I have a small shop for my traditional work and now have (6) 8’x6′ shelving units. Hard goods and clothing get numbered in totes. Glassware and bulky items go straight to a numbered shelf.
What’s your listing process like?
We dump all the items purchased into 1 room at the shop. My wife and I spend 1-3pm each day photographing at 2 different photo stations and upload all pictures to Dropbox. We don’t allow any distractions and have made this a mandatory part of every day.
We list items at home each morning while drinking coffee. I use my desktop and she uses a laptop next to me. Usually from 8-10am. We occasionally bounce pricing suggestions off each other as we work. We definitely like working together and this is our quality husband and wife time before the kids and life get chaotic.
Sundays are auction days. If we’re bored, we don’t watch a lot of TV. We sit down and list for an hour to get closer to our goals and it really feels great bypassing the wasted time.
What tools do you use for eBay? (this could be physical or software).
We have a basic light kit on a 6×6′ table for listing large items and a small photo box for smaller items. We use our phones for pictures(always hold the phone sideways so you don’t have to rotate on eBay!). We use an old UPS thermal printer for labels. Dropbox makes it smooth so we can spend half the time working at home over coffee.
About how much time do you spend on eBay each week?
Usually, I put in 18 hours and my wife gets in 24 hours. I do actually work outside of eBay(contractor, not a normal clock in and out job) so there are a couple of days per week where I don’t help photograph.
What’s your shipping process? Do you use specific methods for each item and do you do free shipping?
I have a small shipping area and simply use an old laptop for eBay shipping only. I have a lot of boxes from work and use a ton of poly mailers. I always cut boxes down to size to save shipping. We used to use USPS almost exclusively, but have found recently that FedEx beats their price 25% of the time. We recently tried pirate ship, but it’s only saved money twice for very small but heavy packages. We don’t do any free shipping.
I differ from most in that I charge flat shipping rates. The shipping charge has enough profit built in to cover all eBay and PayPal fees. This way free returns don’t actually lose us money if I refund shipping. I also do not give breaks on shipping for combining items.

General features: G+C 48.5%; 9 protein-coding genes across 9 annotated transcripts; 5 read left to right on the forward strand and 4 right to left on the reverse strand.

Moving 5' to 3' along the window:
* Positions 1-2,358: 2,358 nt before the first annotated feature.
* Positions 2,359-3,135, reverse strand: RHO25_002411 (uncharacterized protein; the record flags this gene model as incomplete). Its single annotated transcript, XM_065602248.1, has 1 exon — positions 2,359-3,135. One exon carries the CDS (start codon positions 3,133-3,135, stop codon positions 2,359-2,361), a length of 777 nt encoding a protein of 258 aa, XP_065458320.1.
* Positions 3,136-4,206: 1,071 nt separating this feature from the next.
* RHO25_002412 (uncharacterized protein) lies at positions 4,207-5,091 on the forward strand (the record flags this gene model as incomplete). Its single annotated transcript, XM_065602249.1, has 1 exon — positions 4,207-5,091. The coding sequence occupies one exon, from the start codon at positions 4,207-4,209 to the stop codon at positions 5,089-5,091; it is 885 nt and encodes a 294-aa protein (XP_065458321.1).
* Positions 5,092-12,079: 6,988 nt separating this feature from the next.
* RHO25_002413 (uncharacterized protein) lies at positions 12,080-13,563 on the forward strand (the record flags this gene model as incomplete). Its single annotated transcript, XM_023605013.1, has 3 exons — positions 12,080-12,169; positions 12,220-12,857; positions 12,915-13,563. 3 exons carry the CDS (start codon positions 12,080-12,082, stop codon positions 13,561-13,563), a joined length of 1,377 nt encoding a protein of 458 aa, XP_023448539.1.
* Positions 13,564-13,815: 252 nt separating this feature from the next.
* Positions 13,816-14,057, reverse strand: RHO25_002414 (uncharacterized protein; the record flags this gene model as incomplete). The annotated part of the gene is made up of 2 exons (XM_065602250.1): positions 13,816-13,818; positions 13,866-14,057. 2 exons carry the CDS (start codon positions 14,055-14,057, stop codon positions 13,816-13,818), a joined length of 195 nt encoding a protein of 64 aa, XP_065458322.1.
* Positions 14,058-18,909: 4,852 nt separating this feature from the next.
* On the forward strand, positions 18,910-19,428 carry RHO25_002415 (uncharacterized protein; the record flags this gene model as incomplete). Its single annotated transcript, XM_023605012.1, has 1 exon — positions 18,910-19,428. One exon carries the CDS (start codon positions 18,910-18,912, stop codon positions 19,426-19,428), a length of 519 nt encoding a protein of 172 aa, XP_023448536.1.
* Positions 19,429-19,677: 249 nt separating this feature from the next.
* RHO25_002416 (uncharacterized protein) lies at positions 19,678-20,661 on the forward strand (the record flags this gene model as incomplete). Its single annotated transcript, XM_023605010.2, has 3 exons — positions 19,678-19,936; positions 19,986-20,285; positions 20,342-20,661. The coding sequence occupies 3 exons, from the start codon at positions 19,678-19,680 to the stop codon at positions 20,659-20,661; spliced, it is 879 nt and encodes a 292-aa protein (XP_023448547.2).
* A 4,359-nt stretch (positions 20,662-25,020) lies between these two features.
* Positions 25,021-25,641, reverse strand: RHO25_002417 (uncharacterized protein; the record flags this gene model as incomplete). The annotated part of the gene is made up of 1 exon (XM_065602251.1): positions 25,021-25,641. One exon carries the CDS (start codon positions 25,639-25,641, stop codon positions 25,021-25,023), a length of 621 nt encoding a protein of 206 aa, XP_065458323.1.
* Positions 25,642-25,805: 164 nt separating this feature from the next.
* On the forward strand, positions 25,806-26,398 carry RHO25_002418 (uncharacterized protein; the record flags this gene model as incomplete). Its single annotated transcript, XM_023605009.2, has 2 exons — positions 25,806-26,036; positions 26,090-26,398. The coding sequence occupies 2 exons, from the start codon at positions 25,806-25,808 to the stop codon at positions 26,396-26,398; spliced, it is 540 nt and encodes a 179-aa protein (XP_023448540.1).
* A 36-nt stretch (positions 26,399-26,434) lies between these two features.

I’ll refund a portion of an item, but that helps secure some profit even in the event of a return. Almost like a hidden restocking fee. We had been doing 1-day handling, but just changed to 3 days. I don’t mind losing the 10% discount. It’s really nice shipping twice per week only
Do you do anything to promote your listings?
Nothing at all. That’s why we pay eBay.
Have you ever sold on consignment?
I have no trouble finding things to sell, so I always turn consignment down. They usually offer 10%. I would only consider it on high-value items and I’d want 50%.
What’s your best eBay story? (could be something funny, heart-warming etc).
The accordion I sold to an older lady in Sweden for $1200 shipped. She sent me pictures of her playing the accordion in her little log cabin in the woods. Complete with her very funny looking clothes and tough weathered smile. It made me very happy to know how thrilled she was and I still made $600 by connecting her with an item she could never have found otherwise.
What’s your worst?
Nothing bad really. People send returns or leave negative feedback stating items were not as described…when the item was exactly as described. If that’s the worst, I’m happy to accept it.
Do you sell anywhere other than eBay? If so, tell us how that’s going.
I sell some larger things on facebook marketplace if I don’t feel like shipping them. Usually, I sell about 5 items per month. If they don’t sell on FB after a couple of months, I breakdown and list on eBay.
Nathan created Millionaire Dojo to document his journey to reaching a million dollar net worth and inspire others to follow the same path. Go here to read how he intends to become a millionaire and reach financial independence. If you’d like to contact Nathan, you can do so here.